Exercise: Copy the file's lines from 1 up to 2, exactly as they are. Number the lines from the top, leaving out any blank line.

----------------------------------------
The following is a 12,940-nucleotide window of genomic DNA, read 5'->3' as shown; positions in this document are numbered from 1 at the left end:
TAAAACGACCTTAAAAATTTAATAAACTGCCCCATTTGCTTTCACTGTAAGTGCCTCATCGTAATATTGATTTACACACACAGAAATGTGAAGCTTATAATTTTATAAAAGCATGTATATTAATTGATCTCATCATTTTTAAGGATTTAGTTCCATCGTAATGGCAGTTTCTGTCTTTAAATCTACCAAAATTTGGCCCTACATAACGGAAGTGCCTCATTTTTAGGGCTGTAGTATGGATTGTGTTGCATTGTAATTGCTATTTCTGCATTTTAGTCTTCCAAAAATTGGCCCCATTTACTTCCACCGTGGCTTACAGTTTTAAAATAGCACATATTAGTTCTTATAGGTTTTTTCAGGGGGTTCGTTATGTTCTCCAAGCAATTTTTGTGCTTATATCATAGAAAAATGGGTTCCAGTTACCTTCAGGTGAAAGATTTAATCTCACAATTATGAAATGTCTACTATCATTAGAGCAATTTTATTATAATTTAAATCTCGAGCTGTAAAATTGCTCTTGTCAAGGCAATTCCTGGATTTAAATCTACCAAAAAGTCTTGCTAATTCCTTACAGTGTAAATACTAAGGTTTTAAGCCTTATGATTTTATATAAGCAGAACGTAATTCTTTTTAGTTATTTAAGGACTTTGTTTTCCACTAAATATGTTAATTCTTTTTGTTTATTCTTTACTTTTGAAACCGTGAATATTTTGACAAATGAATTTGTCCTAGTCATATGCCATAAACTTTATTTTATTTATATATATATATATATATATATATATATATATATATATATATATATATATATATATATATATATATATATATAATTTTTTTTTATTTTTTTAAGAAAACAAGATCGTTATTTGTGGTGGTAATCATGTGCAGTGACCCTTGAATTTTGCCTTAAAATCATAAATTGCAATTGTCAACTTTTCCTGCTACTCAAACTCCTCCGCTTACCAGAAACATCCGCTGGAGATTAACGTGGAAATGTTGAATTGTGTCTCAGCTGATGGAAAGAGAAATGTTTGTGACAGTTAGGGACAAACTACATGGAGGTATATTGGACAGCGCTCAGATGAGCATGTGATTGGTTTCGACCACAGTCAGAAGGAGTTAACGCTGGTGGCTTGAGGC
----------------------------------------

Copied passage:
The following is a 12,940-nucleotide window of genomic DNA, read 5'->3' as shown; positions in this document are numbered from 1 at the left end:
TAAAACGACCTTAAAAATTTAATAAACTGCCCCATTTGCTTTCACTGTAAGTGCCTCATCGTAATATTGATTTACACACACAGAAATGTGAAGCTTATAATTTTATAAAAGCATGTATATTAATTGATCTCATCATTTTTAAGGATTTAGTTCCATCGTAATGGCAGTTTCTGTCTTTAAATCTACCAAAATTTGGCCCTACATAACGGAAGTGCCTCATTTTTAGGGCTGTAGTATGGATTGTGTTGCATTGTAATTGCTATTTCTGCATTTTAGTCTTCCAAAAATTGGCCCCATTTACTTCCACCGTGGCTTACAGTTTTAAAATAGCACATATTAGTTCTTATAGGTTTTTTCAGGGGGTTCGTTATGTTCTCCAAGCAATTTTTGTGCTTATATCATAGAAAAATGGGTTCCAGTTACCTTCAGGTGAAAGATTTAATCTCACAATTATGAAATGTCTACTATCATTAGAGCAATTTTATTATAATTTAAATCTCGAGCTGTAAAATTGCTCTTGTCAAGGCAATTCCTGGATTTAAATCTACCAAAAAGTCTTGCTAATTCCTTACAGTGTAAATACTAAGGTTTTAAGCCTTATGATTTTATATAAGCAGAACGTAATTCTTTTTAGTTATTTAAGGACTTTGTTTTCCACTAAATATGTTAATTCTTTTTGTTTATTCTTTACTTTTGAAACCGTGAATATTTTGACAAATGAATTTGTCCTAGTCATATGCCATAAACTTTATTTTATTTATATATATATATATATATATATATATATATATATATATATATATATATATATATATATATATATATATATATAATTTTTTTTTATTTTTTTAAGAAAACAAGATCGTTATTTGTGGTGGTAATCATGTGCAGTGACCCTTGAATTTTGCCTTAAAATCATAAATTGCAATTGTCAACTTTTCCTGCTACTCAAACTCCTCCGCTTACCAGAAACATCCGCTGGAGATTAACGTGGAAATGTTGAATTGTGTCTCAGCTGATGGAAAGAGAAATGTTTGTGACAGTTAGGGACAAACTACATGGAGGTATATTGGACAGCGCTCAGATGAGCATGTGATTGGTTTCGACCACAGTCAGAAGGAGTTAACGCTGGTGGCTTGAGGC